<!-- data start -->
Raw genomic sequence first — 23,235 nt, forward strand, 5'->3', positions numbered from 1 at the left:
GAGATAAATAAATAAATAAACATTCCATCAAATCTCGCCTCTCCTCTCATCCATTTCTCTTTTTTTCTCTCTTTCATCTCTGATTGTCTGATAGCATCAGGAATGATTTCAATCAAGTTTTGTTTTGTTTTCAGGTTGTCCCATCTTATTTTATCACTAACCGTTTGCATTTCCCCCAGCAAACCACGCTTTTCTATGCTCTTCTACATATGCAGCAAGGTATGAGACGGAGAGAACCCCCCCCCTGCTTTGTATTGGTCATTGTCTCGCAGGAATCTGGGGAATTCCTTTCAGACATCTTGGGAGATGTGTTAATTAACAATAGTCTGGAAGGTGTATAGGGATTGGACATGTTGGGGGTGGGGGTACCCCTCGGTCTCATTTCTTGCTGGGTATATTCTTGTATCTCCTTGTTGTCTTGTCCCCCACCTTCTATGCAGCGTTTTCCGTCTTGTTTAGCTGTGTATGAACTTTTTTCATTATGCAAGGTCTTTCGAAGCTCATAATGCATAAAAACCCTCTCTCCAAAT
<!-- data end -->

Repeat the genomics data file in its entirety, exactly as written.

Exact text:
Raw genomic sequence first — 23,235 nt, forward strand, 5'->3', positions numbered from 1 at the left:
GAGATAAATAAATAAATAAACATTCCATCAAATCTCGCCTCTCCTCTCATCCATTTCTCTTTTTTTCTCTCTTTCATCTCTGATTGTCTGATAGCATCAGGAATGATTTCAATCAAGTTTTGTTTTGTTTTCAGGTTGTCCCATCTTATTTTATCACTAACCGTTTGCATTTCCCCCAGCAAACCACGCTTTTCTATGCTCTTCTACATATGCAGCAAGGTATGAGACGGAGAGAACCCCCCCCCTGCTTTGTATTGGTCATTGTCTCGCAGGAATCTGGGGAATTCCTTTCAGACATCTTGGGAGATGTGTTAATTAACAATAGTCTGGAAGGTGTATAGGGATTGGACATGTTGGGGGTGGGGGTACCCCTCGGTCTCATTTCTTGCTGGGTATATTCTTGTATCTCCTTGTTGTCTTGTCCCCCACCTTCTATGCAGCGTTTTCCGTCTTGTTTAGCTGTGTATGAACTTTTTTCATTATGCAAGGTCTTTCGAAGCTCATAATGCATAAAAACCCTCTCTCCAAAT